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Archives for : ios

Follow-up: How to Build an Xcode Project that Builds for Both iOS and macOS

Since I talked about making multi-platform projects like it was no big deal in my blog yesterday, I figured I should at least back that up.

macandiosbuilddemo (GitHub link) is an Xcode project that builds an iOS master-detail app and a macOS windowed app from the same code base. It’s fairly trivial and unpolished, just fetching a JSON feed from this blog, showing recent entries in a table, and letting you drill into one.

Side by side iOS and macOS apps, built from the same Xcode project

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Apple Didn’t Kill AppKit, Millenials Did

(yes, thank you for indulging my outrageous clickbait headline, which wildly misrepresents the contents of this blog post)

Two weeks after WWDC, and we’re all still talking about Marzipan, the de facto name for UIKit-on-macOS that was acknowledged in the keynote. Like, seriously, as I’m typing this Colin and Steve are arguing about it, so everyone who follows both of them gets to watch.

Craig Federigi showing diagrams of macOS/iOS app architectures

It won’t even be available to developers for another year, so we have lots of time to argue, and to enjoy the unintended consequence of Osborning macOS’ AppKit framework.

But… what if this is all sound and fury, signifying nothing? What if tasty Marzipan turns out to be a big Nothingburger? Because that could well be how it pans out instead.

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iOS 10 SDK Development now available

OK, third year on this annual book-update plan, here we go: iOS 10 SDK Development now available in beta.

Cover of iOS 10 SDK Development

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CocoaConf Fall tour, 2016

CocoaConf San Jose early bird registration ends tomorrow, so that’s my last chance to plug the talks I’m doing there.

(yeah, I know I said I was taking a pause from conferences, and I shouldn’t be pushing myself during what’s been the worst 12 months of my life, but what can I say, I like doing CocoaConf)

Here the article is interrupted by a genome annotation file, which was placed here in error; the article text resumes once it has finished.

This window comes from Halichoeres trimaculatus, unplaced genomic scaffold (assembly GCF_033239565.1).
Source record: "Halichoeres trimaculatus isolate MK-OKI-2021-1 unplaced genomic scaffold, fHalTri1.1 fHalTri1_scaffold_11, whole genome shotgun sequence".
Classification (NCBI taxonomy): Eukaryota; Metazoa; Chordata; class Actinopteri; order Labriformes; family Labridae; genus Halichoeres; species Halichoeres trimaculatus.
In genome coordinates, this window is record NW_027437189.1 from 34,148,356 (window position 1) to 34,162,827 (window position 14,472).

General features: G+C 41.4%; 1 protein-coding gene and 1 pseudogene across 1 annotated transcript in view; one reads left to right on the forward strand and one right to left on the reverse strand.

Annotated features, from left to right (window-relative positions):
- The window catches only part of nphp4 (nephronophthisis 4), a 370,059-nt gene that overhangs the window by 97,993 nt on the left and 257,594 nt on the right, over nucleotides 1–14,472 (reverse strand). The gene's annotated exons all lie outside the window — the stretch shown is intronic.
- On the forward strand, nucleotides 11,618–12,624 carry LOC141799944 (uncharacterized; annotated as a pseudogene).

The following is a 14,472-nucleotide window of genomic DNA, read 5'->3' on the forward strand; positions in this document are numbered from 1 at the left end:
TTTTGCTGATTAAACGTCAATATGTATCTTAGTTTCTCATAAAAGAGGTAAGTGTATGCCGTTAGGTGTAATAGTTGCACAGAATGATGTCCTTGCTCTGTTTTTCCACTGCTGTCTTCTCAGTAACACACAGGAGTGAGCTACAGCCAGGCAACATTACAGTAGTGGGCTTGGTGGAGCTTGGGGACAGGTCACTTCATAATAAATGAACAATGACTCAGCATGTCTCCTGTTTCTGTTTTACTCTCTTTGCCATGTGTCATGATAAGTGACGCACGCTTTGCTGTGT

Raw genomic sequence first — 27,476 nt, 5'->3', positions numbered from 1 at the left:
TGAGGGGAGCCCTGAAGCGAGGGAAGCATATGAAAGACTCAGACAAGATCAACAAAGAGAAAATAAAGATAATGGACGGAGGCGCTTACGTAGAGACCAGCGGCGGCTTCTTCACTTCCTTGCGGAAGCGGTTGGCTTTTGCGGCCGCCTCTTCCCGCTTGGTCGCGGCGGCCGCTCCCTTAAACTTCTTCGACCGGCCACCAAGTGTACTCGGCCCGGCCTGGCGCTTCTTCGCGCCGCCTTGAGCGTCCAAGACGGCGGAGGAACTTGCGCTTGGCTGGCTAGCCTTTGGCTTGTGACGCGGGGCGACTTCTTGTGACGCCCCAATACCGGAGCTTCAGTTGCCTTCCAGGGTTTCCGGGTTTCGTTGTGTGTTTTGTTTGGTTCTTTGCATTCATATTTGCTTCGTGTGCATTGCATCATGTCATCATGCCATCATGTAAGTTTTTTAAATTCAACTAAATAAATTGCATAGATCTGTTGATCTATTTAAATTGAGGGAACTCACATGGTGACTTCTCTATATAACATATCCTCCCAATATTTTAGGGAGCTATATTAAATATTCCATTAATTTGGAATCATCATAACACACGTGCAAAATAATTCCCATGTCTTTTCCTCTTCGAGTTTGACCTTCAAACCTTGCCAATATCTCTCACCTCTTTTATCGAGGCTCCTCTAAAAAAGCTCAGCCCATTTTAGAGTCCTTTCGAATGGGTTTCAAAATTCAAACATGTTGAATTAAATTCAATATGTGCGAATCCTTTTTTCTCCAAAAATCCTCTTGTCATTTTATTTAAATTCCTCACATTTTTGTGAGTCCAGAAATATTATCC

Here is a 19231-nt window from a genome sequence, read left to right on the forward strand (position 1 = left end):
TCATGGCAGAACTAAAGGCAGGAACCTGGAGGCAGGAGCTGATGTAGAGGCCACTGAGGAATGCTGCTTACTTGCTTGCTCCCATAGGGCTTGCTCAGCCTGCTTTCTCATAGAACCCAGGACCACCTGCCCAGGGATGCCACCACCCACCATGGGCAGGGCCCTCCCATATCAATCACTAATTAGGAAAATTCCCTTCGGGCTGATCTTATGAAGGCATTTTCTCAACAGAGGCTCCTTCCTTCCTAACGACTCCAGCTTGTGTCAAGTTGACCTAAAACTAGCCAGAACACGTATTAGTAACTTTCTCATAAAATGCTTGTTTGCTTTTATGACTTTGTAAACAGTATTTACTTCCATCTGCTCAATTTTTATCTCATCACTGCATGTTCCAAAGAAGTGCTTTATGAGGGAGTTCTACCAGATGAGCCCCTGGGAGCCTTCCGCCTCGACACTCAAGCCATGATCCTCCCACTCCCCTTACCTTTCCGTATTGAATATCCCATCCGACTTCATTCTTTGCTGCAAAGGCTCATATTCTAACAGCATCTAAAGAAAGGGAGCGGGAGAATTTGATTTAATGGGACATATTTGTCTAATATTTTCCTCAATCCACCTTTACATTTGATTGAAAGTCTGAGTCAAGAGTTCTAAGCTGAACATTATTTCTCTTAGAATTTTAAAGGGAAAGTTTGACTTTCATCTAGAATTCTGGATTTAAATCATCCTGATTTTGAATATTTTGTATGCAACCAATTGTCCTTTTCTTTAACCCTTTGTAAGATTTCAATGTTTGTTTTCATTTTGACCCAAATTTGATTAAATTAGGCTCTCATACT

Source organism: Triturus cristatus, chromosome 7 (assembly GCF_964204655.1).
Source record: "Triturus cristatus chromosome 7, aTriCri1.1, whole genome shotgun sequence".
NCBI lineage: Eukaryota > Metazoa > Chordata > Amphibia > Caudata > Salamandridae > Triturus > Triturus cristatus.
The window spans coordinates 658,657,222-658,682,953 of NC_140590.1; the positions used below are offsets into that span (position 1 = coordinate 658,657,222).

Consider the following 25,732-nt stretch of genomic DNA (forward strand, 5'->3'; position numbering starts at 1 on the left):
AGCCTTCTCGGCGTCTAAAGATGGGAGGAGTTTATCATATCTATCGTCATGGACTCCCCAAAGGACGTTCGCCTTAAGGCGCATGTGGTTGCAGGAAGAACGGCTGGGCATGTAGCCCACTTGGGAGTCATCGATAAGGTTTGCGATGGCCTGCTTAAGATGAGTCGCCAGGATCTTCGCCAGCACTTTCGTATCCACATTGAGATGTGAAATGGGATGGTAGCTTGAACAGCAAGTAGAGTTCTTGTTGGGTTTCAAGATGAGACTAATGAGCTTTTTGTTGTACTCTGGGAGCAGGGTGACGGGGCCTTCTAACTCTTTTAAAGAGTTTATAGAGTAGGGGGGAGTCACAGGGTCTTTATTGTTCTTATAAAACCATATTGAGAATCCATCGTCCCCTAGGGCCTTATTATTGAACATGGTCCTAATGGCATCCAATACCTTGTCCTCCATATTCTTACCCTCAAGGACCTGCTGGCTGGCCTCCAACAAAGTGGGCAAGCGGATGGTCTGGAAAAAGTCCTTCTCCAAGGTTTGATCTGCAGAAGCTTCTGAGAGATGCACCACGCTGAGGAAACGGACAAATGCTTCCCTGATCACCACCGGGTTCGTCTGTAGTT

I developed two new talks for CocoaConf DC, and those are the same ones I’ll be doing in San Jose.

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Throwaways

Janie had a blog the other week about her self-destructive tendencies, one of which is to do things that feel productive but aren’t. A lot of her problem is reading a bunch of background information prior to starting a major project, something that has so many unknowns it’s imposing.

I get it because I’ve been in the same situation and done the same thing, and it didn’t work. But an approach far more naive turned out to work better.

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Curse Your Sudden But Inevitable Betrayal

You guys, and girls, you won’t believe this.

So at work, I’m doing a feature that requires sharing a pre-formatted message by the user’s choice of mail, iMessage/SMS, Twitter, or Facebook. So we use the typical iOS compose controllers from the MessageUI framework for the first two, and Social framework for the others. Everything’s fine, until my issue gets returned, saying that the Facebook share sheet has no text.

It’s fine for me when I test it, so I search around for “SLComposeViewController Facebook empty” and discover something.

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Paper Ball and Chain

We’re so close to finally having iOS 8 SDK Development out the door! We just got the index back on Friday, and it looks great. I spent some time last night going over it, looking for either missing topics or things that didn’t really need to be in there, and it all looked great. If anything, I came away thinking “did we really write all that?”

Clipping from iOS 8 SDK Development index

And yet I’m kind of wondering: do books even need indexes anymore?

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Let It Snow

I’m not the first to say this. Chances are you saw Marco Arment tweeting about it earlier in the week:

The latter half of 2014 has been a disaster in terms of quality of Apple software. As I was finishing up the book, I kept an index card of all the bugs I needed to file. I ran out of room.

List of bugs to file

Some of these have caused real pain, such as the Xcode 6.1 iOS Simulator not supporting internationalization — horrible for us when the third chapter of our iOS 8 SDK Development book walks through an i18n example, and a later chapter shows how to make a third-party keyboard extension, which doesn’t work because the simulator now only supports the US English and emoji keyboards.

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prepareForSegue()

tl;dr: I’m starting a full-time job today doing iOS development at rev.com. I’m not moving out to California. I’ll still be talking at conferences and possibly doing more books.

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Announcing iOS 8 SDK Development

Not that I’ve been even remotely subtle about it, but with today’s release of iOS 8 and the end of the NDA on its SDK, I can now officially announce iOS 8 SDK Development, now available as a beta book from Pragmatic Programmers:

Here’s the tl;dr:

  • Pretty much completely rewritten from previous edition
  • All code examples use the Swift programming language
  • Works through a single app all the way through the book so readers get experience of evolving a non-trivial app
  • Shows off iOS 8 features, including adaptive sizing strategies for the iPhone 6 and iPhone 6 Plus

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